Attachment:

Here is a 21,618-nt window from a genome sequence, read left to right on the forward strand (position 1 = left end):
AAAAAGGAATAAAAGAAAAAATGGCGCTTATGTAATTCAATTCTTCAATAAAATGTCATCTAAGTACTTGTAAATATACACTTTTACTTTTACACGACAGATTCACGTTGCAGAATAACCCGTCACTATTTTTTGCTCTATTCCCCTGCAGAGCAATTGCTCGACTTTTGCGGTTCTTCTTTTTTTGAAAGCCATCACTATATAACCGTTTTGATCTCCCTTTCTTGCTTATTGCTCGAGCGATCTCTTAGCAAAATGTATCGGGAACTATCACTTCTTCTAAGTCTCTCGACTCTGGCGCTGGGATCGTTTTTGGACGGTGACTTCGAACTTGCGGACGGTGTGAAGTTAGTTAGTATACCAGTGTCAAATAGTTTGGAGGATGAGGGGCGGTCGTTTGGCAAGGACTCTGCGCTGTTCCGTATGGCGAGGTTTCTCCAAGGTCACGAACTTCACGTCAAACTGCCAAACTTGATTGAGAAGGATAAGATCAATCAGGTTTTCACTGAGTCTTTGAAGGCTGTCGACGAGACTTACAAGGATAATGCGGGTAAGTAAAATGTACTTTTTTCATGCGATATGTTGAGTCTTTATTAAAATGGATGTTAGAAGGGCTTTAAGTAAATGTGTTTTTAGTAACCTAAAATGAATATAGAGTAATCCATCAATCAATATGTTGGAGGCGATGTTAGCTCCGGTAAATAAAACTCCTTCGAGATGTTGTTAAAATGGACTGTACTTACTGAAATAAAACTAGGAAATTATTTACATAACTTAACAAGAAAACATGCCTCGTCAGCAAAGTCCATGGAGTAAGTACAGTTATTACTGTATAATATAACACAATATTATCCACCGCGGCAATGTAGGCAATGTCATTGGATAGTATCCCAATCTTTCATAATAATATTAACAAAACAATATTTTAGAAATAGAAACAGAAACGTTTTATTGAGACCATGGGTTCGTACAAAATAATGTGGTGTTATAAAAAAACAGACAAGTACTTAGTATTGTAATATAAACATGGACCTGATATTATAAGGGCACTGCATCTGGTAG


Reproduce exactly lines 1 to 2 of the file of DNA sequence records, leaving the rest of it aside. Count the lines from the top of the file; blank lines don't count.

Here is a 21,618-nt window from a genome sequence, read left to right on the forward strand (position 1 = left end):
AAAAAGGAATAAAAGAAAAAATGGCGCTTATGTAATTCAATTCTTCAATAAAATGTCATCTAAGTACTTGTAAATATACACTTTTACTTTTACACGACAGATTCACGTTGCAGAATAACCCGTCACTATTTTTTGCTCTATTCCCCTGCAGAGCAATTGCTCGACTTTTGCGGTTCTTCTTTTTTTGAAAGCCATCACTATATAACCGTTTTGATCTCCCTTTCTTGCTTATTGCTCGAGCGATCTCTTAGCAAAATGTATCGGGAACTATCACTTCTTCTAAGTCTCTCGACTCTGGCGCTGGGATCGTTTTTGGACGGTGACTTCGAACTTGCGGACGGTGTGAAGTTAGTTAGTATACCAGTGTCAAATAGTTTGGAGGATGAGGGGCGGTCGTTTGGCAAGGACTCTGCGCTGTTCCGTATGGCGAGGTTTCTCCAAGGTCACGAACTTCACGTCAAACTGCCAAACTTGATTGAGAAGGATAAGATCAATCAGGTTTTCACTGAGTCTTTGAAGGCTGTCGACGAGACTTACAAGGATAATGCGGGTAAGTAAAATGTACTTTTTTCATGCGATATGTTGAGTCTTTATTAAAATGGATGTTAGAAGGGCTTTAAGTAAATGTGTTTTTAGTAACCTAAAATGAATATAGAGTAATCCATCAATCAATATGTTGGAGGCGATGTTAGCTCCGGTAAATAAAACTCCTTCGAGATGTTGTTAAAATGGACTGTACTTACTGAAATAAAACTAGGAAATTATTTACATAACTTAACAAGAAAACATGCCTCGTCAGCAAAGTCCATGGAGTAAGTACAGTTATTACTGTATAATATAACACAATATTATCCACCGCGGCAATGTAGGCAATGTCATTGGATAGTATCCCAATCTTTCATAATAATATTAACAAAACAATATTTTAGAAATAGAAACAGAAACGTTTTATTGAGACCATGGGTTCGTACAAAATAATGTGGTGTTATAAAAAAACAGACAAGTACTTAGTATTGTAATATAAACATGGACCTGATATTATAAGGGCACTGCATCTGGTAG